This page is a spinoff from The Causes and Effects of High Gas Prices.
The focus of this page is intended to be the supply and demand forces at work on crude oil, in today's worldwide
market. Crude oil is refined into many products other than gasoline, and when unrefined oil is spilled,
interrupted, traded as a commodity or shipped, it is always in huge quantities with lots of money at stake.
The oil market is seeing lots of demand from places like China and India, and faces interference from
political forces in oil-rich countries, like the civil unrest in Venezuela, war in the
Middle East, political instability in Nigeria, and the problem of too few refineries
in the U.S. -- which is largely the result
of environmental regulations.
There have been no new refineries built in the U.S. since 1976 because of the "environmental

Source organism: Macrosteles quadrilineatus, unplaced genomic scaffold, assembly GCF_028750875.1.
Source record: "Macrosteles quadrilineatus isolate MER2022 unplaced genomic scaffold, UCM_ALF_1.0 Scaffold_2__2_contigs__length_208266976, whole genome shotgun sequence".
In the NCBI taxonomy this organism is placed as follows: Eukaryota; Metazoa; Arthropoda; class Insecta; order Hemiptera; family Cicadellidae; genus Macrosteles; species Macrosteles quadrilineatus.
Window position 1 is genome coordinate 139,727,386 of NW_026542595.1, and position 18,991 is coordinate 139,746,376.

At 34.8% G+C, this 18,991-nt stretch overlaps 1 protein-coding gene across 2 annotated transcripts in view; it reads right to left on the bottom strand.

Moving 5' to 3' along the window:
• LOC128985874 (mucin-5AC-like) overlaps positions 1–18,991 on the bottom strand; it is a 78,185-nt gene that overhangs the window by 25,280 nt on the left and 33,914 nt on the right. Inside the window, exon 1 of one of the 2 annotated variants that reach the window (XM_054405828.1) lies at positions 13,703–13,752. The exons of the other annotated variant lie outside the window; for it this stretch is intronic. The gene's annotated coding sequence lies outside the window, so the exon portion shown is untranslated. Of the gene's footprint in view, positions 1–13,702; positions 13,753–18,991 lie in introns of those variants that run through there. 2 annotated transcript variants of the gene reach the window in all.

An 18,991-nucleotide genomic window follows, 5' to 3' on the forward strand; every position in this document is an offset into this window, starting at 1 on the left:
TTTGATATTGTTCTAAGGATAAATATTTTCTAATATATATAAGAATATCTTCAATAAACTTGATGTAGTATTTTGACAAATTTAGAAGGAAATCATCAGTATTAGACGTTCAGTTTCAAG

impact" red tape that must be overcome before construction can even begin. Sometimes I hear people
say that the oil companies are hoarding gas to drive up the price, but the more gas they sell, the more
money they make. Obviously the oil companies would gladly build more refineries, if they could,
because that would bring more of their products to the market.
Lobbyists on the political left oppose oil exploration in the Gulf of Mexico and
in parts of Alaska, even though ANWR
is floating on 16 billion barrels of recoverable oil.
Many people are disgusted by the sight and the smell of refineries. (Have you ever been to
Port Arthur, Texas, or Hobbs, New Mexico? Pheweee!) Some are frightened by gas wells, pumps and pipelines
near their neighborhoods, but petroleum doesn't just appear out of nowhere. It has to be
refined somewhere and delivered somehow.
Conservation is a good thing, but conservation is not an energy source. The only way
to lower the price of oil (hence gasoline) is to increase production.